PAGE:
I'm not so convinced. (BTW, before I go on, that D&D thing was good. I'm gonna share it with my table tomorrow.)
I'm not convinced that education of the academic variety is the sort that will solve the problem - the latter, your 'experience through empathy and exposure to different ideas' has more elements of the measures needed to save the West, but we're increasingly seeing in those countries advocates for those ideas met with hostility rather than acceptance.
A commentary on Socrates, and a similar one with Confucius, said that academic education cannot make vicious students virtuous or stupid students wise. Virtue and being a good person is not taught in the classroom, it must be learned through exposure to good social and cultural values.
I recently interviewed for a job working for an electroplating company running tests on their electroplating baths to make sure the precise chemical mixes needed for the process are constant. I was told that 'your scientific background is not important, not the priority (though it is a plus in my favor), we can teach the chemistry, we want someone with other qualities' and then proceeded to list what they wanted out of the person to be hired. None of those qualities had anything to do with my educational background.
Is the lack of book learning a problem? Yes, absolutely. If we want our students to be competitive with people from Europe and Asia, where education is treated much more seriously (especially in the latter region), then we need well-educated students. But that won't be what helps us, and besides, the dumbness of the American population today is the result of...depending on your wager, anywhere between 30-50 years of politics in education - by that, I mean, the people in charge of governance realizing that it's a hell of a lot easier to convince dumb people to vote for you than it is to convince smart people.
A recent video done by Kyle Kulinski of Secular Talk (who is rapidly becoming my personal spokesman) analyzed a poll done by Johns Hopkins re: the attitudes of governance figures towards the common American - these were done of officials unelected to their positions, and what the poll revealed that these people think the public are a bunch of idiots. Not a big shocker to me, government has been going increasingly authoritarian for around the last half-century.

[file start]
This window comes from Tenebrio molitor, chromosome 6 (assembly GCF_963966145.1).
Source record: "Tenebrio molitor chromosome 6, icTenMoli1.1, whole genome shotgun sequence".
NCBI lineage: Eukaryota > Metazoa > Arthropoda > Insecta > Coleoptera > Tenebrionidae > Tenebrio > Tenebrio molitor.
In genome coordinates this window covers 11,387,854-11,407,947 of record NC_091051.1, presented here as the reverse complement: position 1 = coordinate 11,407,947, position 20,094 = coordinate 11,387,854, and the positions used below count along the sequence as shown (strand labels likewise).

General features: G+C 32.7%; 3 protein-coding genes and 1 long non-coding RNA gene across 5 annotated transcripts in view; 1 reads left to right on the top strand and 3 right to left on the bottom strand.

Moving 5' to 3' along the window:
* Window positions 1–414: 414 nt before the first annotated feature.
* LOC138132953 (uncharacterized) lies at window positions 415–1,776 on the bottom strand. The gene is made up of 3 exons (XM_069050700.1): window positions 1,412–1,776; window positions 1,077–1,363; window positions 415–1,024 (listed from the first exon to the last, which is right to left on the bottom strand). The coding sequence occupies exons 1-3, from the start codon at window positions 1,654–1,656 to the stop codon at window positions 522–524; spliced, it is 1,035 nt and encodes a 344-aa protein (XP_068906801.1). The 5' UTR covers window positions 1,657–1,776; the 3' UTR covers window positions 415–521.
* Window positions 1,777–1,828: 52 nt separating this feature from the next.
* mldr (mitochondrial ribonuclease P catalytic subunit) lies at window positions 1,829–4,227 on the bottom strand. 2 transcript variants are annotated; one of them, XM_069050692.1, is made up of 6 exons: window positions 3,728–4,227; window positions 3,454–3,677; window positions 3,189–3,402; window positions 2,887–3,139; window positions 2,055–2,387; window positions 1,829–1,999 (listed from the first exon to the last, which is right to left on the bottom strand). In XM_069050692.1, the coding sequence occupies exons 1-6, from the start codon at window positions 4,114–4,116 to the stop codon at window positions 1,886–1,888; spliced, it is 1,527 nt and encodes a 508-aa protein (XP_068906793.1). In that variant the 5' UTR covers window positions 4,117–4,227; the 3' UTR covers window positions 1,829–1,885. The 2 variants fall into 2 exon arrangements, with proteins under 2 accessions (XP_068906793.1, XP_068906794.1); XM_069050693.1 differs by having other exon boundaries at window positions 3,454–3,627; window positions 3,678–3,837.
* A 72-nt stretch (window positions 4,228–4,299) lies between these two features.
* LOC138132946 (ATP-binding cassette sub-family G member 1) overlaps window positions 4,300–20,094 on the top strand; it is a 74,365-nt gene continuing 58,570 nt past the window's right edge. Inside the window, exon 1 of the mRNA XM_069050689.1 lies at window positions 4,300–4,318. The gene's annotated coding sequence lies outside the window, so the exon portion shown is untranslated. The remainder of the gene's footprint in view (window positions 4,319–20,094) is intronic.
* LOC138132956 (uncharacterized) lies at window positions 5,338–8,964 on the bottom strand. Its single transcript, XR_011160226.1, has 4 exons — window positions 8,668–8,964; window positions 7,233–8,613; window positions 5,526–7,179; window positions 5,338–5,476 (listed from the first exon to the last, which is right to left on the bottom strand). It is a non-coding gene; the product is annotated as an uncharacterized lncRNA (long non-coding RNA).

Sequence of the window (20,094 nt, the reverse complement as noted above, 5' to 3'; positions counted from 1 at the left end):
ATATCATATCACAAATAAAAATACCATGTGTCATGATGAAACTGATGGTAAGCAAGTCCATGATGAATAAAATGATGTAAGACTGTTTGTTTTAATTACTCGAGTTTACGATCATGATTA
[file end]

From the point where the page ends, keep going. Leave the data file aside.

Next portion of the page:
To return to the point, though, Hannibal. You are correct in what we need is empathy for others, and to expose our populace to a wide range of ideas. The problem is that the place where that usually is supposed to take place - college - is increasingly restricting what ideas can and cannot be expressed. Hate speech codes. Safe spaces. Trigger warnings. Nearly anything that promotes this BS idea of 'students shouldn't have to listen to any idea they don't want to hear or offends/disturbs them' impedes this highly necessary thing.
There's a scene in the film Amazing Grace (about William Wilberforce and the end of the slave trade in England), wherein Wilberforce takes a party of persons right by a slave ship. It reeks. There's blood everywhere. This being 1800s England, various pieces of white cloth are whipped out in short order and used to cover noses as guards against the stench. More importantly, the whole party is in a boat, so unless they want to jump off and swim to the dock, they aren't going anywhere. Wilberforce delivers a speech condemning the slave trade right there, parked next to the slave ship. It clearly disturbs the boat's passengers, but you get the sense that the experience sticks with them after they leave.
On today's college campus? That would never happen. Because while diversity is frequently touted as one of America's strengths - and it can be - we're too worried about the wrong kinds of diversity. To elaborate.
Someone I listen to breaks down 'diversity' and classifies them into one of three categories: Physical diversity (this can be stuff like race, body status, etc); Cultural diversity (diversity of cultural values and norms); and Intellectual diveristy (diversity of ideas and expressions of thought). According to him, the lattermost - intellectual diversity - is the keystone, the most important of the three.
His main criticism of the educational system - especially in the last few years - is that they're too focused on things like diversity of race, or sexuality, or self-image. Which are all well and fine, but if colleges surrender their imperative to intellectual diversity - to education and exposure - then they are basically the country clubs of the new era.